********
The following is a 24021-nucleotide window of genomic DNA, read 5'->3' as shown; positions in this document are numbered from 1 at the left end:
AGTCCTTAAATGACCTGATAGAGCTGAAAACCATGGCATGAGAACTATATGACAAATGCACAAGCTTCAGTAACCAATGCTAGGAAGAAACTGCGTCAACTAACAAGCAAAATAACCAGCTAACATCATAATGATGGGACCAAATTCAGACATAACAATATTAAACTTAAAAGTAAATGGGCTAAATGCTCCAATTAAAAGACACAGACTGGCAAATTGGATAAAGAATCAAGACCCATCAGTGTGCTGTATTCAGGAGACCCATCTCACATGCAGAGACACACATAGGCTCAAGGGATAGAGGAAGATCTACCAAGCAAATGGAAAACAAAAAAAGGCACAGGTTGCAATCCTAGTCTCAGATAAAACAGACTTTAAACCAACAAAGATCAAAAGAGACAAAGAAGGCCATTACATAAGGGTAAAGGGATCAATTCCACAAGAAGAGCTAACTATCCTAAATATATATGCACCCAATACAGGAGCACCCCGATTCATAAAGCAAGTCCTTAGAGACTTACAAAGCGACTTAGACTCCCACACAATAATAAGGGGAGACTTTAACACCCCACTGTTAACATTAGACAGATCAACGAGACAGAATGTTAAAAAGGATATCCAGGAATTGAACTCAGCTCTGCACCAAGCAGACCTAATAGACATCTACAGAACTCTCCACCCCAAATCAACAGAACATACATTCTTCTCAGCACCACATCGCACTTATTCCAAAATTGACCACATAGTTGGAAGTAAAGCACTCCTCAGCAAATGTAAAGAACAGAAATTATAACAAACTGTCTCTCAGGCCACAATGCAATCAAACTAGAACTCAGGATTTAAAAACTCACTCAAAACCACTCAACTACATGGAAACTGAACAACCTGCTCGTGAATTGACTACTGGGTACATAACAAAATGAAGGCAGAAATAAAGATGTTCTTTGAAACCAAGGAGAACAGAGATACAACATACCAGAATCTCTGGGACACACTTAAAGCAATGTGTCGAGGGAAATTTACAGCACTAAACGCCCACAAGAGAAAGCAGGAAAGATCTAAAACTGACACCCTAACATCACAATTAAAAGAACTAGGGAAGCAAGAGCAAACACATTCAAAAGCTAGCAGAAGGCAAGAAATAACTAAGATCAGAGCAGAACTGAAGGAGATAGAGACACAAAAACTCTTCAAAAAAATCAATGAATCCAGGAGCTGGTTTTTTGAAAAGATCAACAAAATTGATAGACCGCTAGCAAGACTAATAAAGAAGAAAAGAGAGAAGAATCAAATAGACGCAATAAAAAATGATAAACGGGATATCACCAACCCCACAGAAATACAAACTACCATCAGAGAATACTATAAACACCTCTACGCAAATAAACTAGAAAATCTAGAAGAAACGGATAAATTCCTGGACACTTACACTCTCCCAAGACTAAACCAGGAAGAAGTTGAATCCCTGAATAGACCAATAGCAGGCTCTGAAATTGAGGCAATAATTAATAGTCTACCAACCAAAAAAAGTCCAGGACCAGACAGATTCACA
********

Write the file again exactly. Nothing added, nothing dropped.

The following is a 24021-nucleotide window of genomic DNA, read 5'->3' as shown; positions in this document are numbered from 1 at the left end:
AGTCCTTAAATGACCTGATAGAGCTGAAAACCATGGCATGAGAACTATATGACAAATGCACAAGCTTCAGTAACCAATGCTAGGAAGAAACTGCGTCAACTAACAAGCAAAATAACCAGCTAACATCATAATGATGGGACCAAATTCAGACATAACAATATTAAACTTAAAAGTAAATGGGCTAAATGCTCCAATTAAAAGACACAGACTGGCAAATTGGATAAAGAATCAAGACCCATCAGTGTGCTGTATTCAGGAGACCCATCTCACATGCAGAGACACACATAGGCTCAAGGGATAGAGGAAGATCTACCAAGCAAATGGAAAACAAAAAAAGGCACAGGTTGCAATCCTAGTCTCAGATAAAACAGACTTTAAACCAACAAAGATCAAAAGAGACAAAGAAGGCCATTACATAAGGGTAAAGGGATCAATTCCACAAGAAGAGCTAACTATCCTAAATATATATGCACCCAATACAGGAGCACCCCGATTCATAAAGCAAGTCCTTAGAGACTTACAAAGCGACTTAGACTCCCACACAATAATAAGGGGAGACTTTAACACCCCACTGTTAACATTAGACAGATCAACGAGACAGAATGTTAAAAAGGATATCCAGGAATTGAACTCAGCTCTGCACCAAGCAGACCTAATAGACATCTACAGAACTCTCCACCCCAAATCAACAGAACATACATTCTTCTCAGCACCACATCGCACTTATTCCAAAATTGACCACATAGTTGGAAGTAAAGCACTCCTCAGCAAATGTAAAGAACAGAAATTATAACAAACTGTCTCTCAGGCCACAATGCAATCAAACTAGAACTCAGGATTTAAAAACTCACTCAAAACCACTCAACTACATGGAAACTGAACAACCTGCTCGTGAATTGACTACTGGGTACATAACAAAATGAAGGCAGAAATAAAGATGTTCTTTGAAACCAAGGAGAACAGAGATACAACATACCAGAATCTCTGGGACACACTTAAAGCAATGTGTCGAGGGAAATTTACAGCACTAAACGCCCACAAGAGAAAGCAGGAAAGATCTAAAACTGACACCCTAACATCACAATTAAAAGAACTAGGGAAGCAAGAGCAAACACATTCAAAAGCTAGCAGAAGGCAAGAAATAACTAAGATCAGAGCAGAACTGAAGGAGATAGAGACACAAAAACTCTTCAAAAAAATCAATGAATCCAGGAGCTGGTTTTTTGAAAAGATCAACAAAATTGATAGACCGCTAGCAAGACTAATAAAGAAGAAAAGAGAGAAGAATCAAATAGACGCAATAAAAAATGATAAACGGGATATCACCAACCCCACAGAAATACAAACTACCATCAGAGAATACTATAAACACCTCTACGCAAATAAACTAGAAAATCTAGAAGAAACGGATAAATTCCTGGACACTTACACTCTCCCAAGACTAAACCAGGAAGAAGTTGAATCCCTGAATAGACCAATAGCAGGCTCTGAAATTGAGGCAATAATTAATAGTCTACCAACCAAAAAAAGTCCAGGACCAGACAGATTCACA